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Sunday, November 29, 2009

Much to be Thankful for in Old North St. Louis

Despite the difficult economic times, Old North St. Louis has had a lot to be thankful for this year.  In the spirit of the Thanksgiving holiday weekend, we’d like to put the spotlight on just a dozen improvements, achievements or positive developments in Old North during 2009.  By limiting this list to just 12, that means several other worthy events, occasions, or successes won’t be covered here.  So, stay tuned, we’ll try to get around to acknowledging those in later posts.  As it is, the following list includes many items that deserve much more space than a brief mention and a photo or two, but we’ll have to settle for that for now. 

1) Jackson Park Improvements

Part of the improvements at Jackson Park included new playground equipment.

Part of the improvements at Jackson Park included new playground equipment.

2) Support for the Old North Grocery Co-op - Thanks to a very generous 3-year grant approved by the Missouri Foundation for Health, we now will be able to launch the Old North Grocery Co-op at 2718 N. 13th Street.  More funds still need to be raised, but the support of MFH ensure that we can get up and running in 2010.

Something like this will be coming soon to ONSL: interior of a grocery co-op...in Old North Knoxville.

Something like this will be coming soon to ONSL: interior of a grocery co-op...in a neighboprhood called Old North Knoxville.

Planning for the grocery co-op has benefited from help provided by UMSL’s Community Partnership Project and a diverse group of people serving on our co-op planning committee.  The whole effort has grown out of our successes with other food-related efforts, which is why that deserves mention here…

3) Continuation & Expansion of a Variety of Other Healthy Food Initiatives - this year we hosted the 3rd season of the North City Farmers’ Market (thanks again to the ongoing support of the Missouri Foundation for Health!); we enjoyed a bountiful crop of produce grown in the the 13th Street Community Garden; and we started a new Community Supported Agriculture (CSA) arrangement with Family Harvest (with weekly deliveries by farmer Rusty Lee).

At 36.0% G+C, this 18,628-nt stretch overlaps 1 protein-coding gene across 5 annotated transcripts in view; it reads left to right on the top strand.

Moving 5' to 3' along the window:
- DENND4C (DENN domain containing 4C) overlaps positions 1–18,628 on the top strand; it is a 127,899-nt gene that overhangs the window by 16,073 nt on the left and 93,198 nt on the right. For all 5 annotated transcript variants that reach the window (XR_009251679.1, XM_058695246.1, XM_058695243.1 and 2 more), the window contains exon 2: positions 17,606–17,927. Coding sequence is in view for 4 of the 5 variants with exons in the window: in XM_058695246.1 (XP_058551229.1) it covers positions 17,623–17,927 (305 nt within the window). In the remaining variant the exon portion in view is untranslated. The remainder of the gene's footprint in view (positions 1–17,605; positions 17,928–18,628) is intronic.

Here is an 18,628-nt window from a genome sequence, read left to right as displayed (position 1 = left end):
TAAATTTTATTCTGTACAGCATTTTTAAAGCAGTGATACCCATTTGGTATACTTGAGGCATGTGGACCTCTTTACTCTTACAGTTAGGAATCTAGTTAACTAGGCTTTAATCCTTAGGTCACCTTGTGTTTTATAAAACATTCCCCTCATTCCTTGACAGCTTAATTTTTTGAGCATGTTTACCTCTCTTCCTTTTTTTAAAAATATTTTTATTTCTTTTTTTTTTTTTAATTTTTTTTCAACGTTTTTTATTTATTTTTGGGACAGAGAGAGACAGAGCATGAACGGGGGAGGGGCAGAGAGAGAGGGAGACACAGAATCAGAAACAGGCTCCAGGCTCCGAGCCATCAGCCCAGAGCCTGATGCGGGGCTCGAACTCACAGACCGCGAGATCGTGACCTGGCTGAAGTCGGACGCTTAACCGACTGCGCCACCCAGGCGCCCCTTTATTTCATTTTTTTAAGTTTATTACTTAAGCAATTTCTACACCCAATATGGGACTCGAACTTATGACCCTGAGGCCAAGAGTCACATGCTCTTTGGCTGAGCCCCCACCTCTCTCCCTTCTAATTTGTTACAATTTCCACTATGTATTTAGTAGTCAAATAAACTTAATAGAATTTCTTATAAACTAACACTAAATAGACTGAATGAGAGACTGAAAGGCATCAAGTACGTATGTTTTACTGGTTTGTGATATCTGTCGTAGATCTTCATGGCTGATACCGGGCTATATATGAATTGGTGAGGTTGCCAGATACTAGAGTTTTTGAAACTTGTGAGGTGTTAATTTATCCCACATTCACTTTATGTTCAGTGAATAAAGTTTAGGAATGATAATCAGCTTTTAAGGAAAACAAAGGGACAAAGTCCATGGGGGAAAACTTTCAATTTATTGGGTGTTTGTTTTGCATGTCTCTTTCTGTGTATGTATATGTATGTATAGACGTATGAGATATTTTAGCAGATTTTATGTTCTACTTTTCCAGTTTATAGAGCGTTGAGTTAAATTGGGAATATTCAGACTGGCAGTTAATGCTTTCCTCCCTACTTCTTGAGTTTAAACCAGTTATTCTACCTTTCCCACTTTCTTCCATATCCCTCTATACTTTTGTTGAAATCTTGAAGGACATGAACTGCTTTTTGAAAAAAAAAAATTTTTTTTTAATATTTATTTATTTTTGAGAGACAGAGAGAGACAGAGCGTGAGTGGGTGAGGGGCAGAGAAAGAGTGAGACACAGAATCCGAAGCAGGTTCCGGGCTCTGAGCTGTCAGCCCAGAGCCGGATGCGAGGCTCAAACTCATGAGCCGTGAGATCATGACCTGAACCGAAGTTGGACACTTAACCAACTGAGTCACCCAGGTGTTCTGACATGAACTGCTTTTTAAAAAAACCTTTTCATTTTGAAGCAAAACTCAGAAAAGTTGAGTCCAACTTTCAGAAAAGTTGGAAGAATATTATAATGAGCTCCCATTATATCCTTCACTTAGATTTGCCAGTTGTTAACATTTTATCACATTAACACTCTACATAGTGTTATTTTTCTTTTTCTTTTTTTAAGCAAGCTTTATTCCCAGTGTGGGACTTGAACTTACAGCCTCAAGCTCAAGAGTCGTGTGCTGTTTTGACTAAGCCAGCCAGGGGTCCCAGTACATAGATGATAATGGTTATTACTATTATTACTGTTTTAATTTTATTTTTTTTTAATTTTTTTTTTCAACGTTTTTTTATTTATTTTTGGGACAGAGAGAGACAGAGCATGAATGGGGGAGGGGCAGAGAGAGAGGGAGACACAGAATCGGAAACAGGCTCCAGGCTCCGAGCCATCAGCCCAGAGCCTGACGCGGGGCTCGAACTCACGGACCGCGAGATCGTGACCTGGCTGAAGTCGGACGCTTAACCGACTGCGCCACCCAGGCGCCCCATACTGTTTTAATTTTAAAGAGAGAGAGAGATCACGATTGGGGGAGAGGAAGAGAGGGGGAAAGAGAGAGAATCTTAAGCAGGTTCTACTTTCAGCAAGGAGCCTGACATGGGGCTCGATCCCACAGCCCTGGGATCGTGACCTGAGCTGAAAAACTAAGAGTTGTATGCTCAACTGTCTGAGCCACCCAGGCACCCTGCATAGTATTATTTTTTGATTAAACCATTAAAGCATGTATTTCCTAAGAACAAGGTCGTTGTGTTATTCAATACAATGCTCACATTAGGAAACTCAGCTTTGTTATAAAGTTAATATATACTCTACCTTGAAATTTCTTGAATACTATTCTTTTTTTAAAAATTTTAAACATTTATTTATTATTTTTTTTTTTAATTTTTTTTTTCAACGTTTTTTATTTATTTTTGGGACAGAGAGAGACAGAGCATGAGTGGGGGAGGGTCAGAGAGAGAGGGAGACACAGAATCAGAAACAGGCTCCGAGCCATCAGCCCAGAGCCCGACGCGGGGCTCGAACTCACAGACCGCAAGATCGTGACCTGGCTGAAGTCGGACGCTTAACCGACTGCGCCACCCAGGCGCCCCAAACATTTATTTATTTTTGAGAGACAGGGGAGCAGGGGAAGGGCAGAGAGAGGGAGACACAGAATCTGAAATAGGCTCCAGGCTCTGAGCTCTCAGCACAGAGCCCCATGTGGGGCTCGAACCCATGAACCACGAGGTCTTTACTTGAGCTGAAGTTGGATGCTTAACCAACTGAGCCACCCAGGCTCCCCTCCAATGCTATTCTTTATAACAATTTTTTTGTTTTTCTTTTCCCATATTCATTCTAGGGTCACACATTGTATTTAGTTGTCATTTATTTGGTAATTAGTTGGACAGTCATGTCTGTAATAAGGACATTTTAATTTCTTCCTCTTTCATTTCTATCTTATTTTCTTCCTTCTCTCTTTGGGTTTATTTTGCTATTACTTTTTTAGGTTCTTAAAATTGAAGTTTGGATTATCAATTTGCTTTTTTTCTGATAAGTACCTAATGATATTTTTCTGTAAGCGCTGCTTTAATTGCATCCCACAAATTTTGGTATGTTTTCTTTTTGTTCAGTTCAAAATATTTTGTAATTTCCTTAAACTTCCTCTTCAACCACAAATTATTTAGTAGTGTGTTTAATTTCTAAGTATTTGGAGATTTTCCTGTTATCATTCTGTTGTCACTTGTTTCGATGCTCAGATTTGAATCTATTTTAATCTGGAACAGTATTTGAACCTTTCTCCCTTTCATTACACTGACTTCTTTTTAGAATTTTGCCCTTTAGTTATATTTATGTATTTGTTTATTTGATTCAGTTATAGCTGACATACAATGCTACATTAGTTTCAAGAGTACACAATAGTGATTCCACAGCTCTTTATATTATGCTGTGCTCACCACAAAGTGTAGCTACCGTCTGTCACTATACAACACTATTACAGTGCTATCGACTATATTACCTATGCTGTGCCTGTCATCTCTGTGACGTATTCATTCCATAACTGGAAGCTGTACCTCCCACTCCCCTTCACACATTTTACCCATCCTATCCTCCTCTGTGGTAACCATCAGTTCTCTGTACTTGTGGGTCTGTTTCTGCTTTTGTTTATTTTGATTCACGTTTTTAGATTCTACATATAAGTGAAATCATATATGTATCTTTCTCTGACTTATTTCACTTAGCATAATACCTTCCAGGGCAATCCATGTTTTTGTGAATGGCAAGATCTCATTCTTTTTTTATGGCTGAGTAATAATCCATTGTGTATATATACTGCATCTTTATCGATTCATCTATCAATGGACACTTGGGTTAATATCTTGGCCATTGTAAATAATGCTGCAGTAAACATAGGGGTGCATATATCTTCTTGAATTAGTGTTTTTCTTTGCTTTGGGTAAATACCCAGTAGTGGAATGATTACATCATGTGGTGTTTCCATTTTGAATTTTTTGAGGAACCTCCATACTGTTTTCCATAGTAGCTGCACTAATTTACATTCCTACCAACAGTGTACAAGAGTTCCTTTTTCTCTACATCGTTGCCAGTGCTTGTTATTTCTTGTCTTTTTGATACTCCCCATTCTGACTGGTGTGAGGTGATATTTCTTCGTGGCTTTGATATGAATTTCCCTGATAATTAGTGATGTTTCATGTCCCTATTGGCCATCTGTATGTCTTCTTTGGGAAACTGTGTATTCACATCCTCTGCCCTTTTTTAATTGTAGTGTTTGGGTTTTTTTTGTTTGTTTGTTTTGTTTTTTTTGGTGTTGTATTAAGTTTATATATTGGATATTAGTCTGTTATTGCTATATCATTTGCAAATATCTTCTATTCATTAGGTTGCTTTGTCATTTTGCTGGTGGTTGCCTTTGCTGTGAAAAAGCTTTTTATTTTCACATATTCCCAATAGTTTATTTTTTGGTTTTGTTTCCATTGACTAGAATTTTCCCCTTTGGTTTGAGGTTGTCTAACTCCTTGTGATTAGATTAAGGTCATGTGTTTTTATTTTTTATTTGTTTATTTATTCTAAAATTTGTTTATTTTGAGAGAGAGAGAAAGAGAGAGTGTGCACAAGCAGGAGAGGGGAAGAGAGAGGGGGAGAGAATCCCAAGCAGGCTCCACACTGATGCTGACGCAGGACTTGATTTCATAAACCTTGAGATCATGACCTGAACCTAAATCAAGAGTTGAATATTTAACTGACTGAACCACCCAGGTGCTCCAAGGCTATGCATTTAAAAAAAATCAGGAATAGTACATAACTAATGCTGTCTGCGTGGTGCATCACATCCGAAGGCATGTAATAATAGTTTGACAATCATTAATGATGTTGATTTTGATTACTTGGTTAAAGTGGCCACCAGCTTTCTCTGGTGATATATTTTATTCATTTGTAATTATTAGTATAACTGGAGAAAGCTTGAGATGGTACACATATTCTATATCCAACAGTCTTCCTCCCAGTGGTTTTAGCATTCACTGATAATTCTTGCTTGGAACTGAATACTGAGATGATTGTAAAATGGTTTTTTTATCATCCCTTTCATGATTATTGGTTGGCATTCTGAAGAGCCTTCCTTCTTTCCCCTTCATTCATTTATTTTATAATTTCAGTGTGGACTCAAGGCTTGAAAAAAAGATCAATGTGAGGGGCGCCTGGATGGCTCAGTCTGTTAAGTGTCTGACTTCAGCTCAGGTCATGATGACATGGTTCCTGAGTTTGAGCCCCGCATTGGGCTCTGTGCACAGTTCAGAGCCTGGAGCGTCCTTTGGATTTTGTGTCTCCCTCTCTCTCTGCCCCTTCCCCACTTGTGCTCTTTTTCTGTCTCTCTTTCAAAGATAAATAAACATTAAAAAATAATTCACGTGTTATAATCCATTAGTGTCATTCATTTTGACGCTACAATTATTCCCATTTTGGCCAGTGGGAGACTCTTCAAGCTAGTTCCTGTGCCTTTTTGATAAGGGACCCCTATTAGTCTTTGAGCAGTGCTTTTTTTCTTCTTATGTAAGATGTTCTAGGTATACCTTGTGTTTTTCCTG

A healthy dialogue about plants in the 13th Street Garden

A healthy dialogue about plants in the 13th Street Garden

4) Opening of 2700 N. 14th Street as the new office for Old North St. Louis Restoration Group, the “Yet-to-be Named” Gallery, and space for neighborhood information and expanded support for neighborhood improvement initiatives.  We’ve posted some views of the exterior of the building and the gallery space in an earlier post, so now we’ll show off some other views of the interior space. 

5) Crown Square Apartments - NOW LEASING!…Yes, now that water and sewer connections have been completed on the 2700 block of N. 14th and nearing completion on the 2600 block, that means our leasing agents at Cohen-Esrey are actually showing apartments and signing leases with people who are taking advantage of the opportunity to live in the heart of Old North at Crown Square.  Give them a call today if you don’t want to miss your chance.

6) Work is in progress making it possible for the return of the street to the 2600 and 2700 blocks on N. 14th Street!  This is the part that is largely hidden behind the construction fences, but rest assured that it’s actually coming soon, thanks to the hard work of our partners at the Regional Housing & Community Development Alliance (RHCDA) who have been navigating the complexities of a myriad of regulatory agencies and funding sources.  Stay tuned for more on that topic in a future post.

7) The opening of the Urban Studio Cafe.  The cafe has been warmly received by the community and has turned into a favorite neighborhood gathering spot for residents and outsiders who want a quick cup of coffee, a wireless signal for some web-surfing, a sweet pastry or a nourishing sandwich or cup of soup.